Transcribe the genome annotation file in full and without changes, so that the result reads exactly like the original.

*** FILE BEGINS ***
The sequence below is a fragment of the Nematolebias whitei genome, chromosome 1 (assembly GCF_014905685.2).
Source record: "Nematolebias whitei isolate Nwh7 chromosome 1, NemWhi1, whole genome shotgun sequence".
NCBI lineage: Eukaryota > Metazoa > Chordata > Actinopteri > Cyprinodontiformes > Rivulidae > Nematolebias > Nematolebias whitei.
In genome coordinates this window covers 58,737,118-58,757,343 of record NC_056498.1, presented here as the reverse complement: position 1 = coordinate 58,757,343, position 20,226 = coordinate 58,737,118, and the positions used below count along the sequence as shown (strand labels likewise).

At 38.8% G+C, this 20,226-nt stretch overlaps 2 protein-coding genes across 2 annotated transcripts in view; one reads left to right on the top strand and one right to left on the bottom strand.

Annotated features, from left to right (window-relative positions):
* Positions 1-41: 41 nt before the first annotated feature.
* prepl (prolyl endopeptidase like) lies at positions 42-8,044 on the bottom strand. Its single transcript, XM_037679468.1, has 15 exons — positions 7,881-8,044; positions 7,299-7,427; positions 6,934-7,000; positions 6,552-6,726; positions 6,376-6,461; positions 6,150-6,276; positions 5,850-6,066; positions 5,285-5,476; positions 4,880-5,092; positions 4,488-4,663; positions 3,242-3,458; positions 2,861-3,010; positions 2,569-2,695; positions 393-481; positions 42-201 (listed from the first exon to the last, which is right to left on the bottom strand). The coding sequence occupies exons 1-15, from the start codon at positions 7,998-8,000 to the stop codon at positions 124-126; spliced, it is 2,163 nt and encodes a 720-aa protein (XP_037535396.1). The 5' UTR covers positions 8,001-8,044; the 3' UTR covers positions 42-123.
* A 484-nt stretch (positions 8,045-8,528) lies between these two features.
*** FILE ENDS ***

The sequence below is a fragment of the Nematolebias whitei genome, chromosome 1 (assembly GCF_014905685.2).
Source record: "Nematolebias whitei isolate Nwh7 chromosome 1, NemWhi1, whole genome shotgun sequence".
NCBI lineage: Eukaryota > Metazoa > Chordata > Actinopteri > Cyprinodontiformes > Rivulidae > Nematolebias > Nematolebias whitei.
In genome coordinates this window covers 58,737,118-58,757,343 of record NC_056498.1, presented here as the reverse complement: position 1 = coordinate 58,757,343, position 20,226 = coordinate 58,737,118, and the positions used below count along the sequence as shown (strand labels likewise).

At 38.8% G+C, this 20,226-nt stretch overlaps 2 protein-coding genes across 2 annotated transcripts in view; one reads left to right on the top strand and one right to left on the bottom strand.

Annotated features, from left to right (window-relative positions):
* Positions 1-41: 41 nt before the first annotated feature.
* prepl (prolyl endopeptidase like) lies at positions 42-8,044 on the bottom strand. Its single transcript, XM_037679468.1, has 15 exons — positions 7,881-8,044; positions 7,299-7,427; positions 6,934-7,000; positions 6,552-6,726; positions 6,376-6,461; positions 6,150-6,276; positions 5,850-6,066; positions 5,285-5,476; positions 4,880-5,092; positions 4,488-4,663; positions 3,242-3,458; positions 2,861-3,010; positions 2,569-2,695; positions 393-481; positions 42-201 (listed from the first exon to the last, which is right to left on the bottom strand). The coding sequence occupies exons 1-15, from the start codon at positions 7,998-8,000 to the stop codon at positions 124-126; spliced, it is 2,163 nt and encodes a 720-aa protein (XP_037535396.1). The 5' UTR covers positions 8,001-8,044; the 3' UTR covers positions 42-123.
* A 484-nt stretch (positions 8,045-8,528) lies between these two features.